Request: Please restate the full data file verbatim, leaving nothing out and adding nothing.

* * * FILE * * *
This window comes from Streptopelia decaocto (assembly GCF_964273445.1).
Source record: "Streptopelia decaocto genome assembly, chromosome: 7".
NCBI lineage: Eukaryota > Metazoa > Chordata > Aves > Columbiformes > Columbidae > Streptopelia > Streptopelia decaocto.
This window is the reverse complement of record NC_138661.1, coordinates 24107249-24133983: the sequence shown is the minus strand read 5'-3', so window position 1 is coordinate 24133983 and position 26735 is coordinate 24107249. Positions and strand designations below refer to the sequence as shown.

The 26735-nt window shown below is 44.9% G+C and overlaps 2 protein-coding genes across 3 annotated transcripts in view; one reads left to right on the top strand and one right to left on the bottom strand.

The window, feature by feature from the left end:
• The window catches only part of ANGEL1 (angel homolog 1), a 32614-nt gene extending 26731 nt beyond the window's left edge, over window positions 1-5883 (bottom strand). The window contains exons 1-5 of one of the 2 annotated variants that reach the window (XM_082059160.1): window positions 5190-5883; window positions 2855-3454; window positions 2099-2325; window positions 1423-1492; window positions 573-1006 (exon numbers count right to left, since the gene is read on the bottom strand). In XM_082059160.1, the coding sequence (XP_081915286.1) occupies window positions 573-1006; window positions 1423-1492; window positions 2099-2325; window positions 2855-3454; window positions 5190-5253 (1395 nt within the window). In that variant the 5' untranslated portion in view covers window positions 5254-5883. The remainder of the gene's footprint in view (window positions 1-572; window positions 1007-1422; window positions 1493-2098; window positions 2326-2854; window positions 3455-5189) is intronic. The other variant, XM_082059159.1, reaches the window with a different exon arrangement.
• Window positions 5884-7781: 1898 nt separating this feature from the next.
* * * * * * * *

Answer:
This window comes from Streptopelia decaocto (assembly GCF_964273445.1).
Source record: "Streptopelia decaocto genome assembly, chromosome: 7".
NCBI lineage: Eukaryota > Metazoa > Chordata > Aves > Columbiformes > Columbidae > Streptopelia > Streptopelia decaocto.
This window is the reverse complement of record NC_138661.1, coordinates 24107249-24133983: the sequence shown is the minus strand read 5'-3', so window position 1 is coordinate 24133983 and position 26735 is coordinate 24107249. Positions and strand designations below refer to the sequence as shown.

The 26735-nt window shown below is 44.9% G+C and overlaps 2 protein-coding genes across 3 annotated transcripts in view; one reads left to right on the top strand and one right to left on the bottom strand.

The window, feature by feature from the left end:
• The window catches only part of ANGEL1 (angel homolog 1), a 32614-nt gene extending 26731 nt beyond the window's left edge, over window positions 1-5883 (bottom strand). The window contains exons 1-5 of one of the 2 annotated variants that reach the window (XM_082059160.1): window positions 5190-5883; window positions 2855-3454; window positions 2099-2325; window positions 1423-1492; window positions 573-1006 (exon numbers count right to left, since the gene is read on the bottom strand). In XM_082059160.1, the coding sequence (XP_081915286.1) occupies window positions 573-1006; window positions 1423-1492; window positions 2099-2325; window positions 2855-3454; window positions 5190-5253 (1395 nt within the window). In that variant the 5' untranslated portion in view covers window positions 5254-5883. The remainder of the gene's footprint in view (window positions 1-572; window positions 1007-1422; window positions 1493-2098; window positions 2326-2854; window positions 3455-5189) is intronic. The other variant, XM_082059159.1, reaches the window with a different exon arrangement.
• Window positions 5884-7781: 1898 nt separating this feature from the next.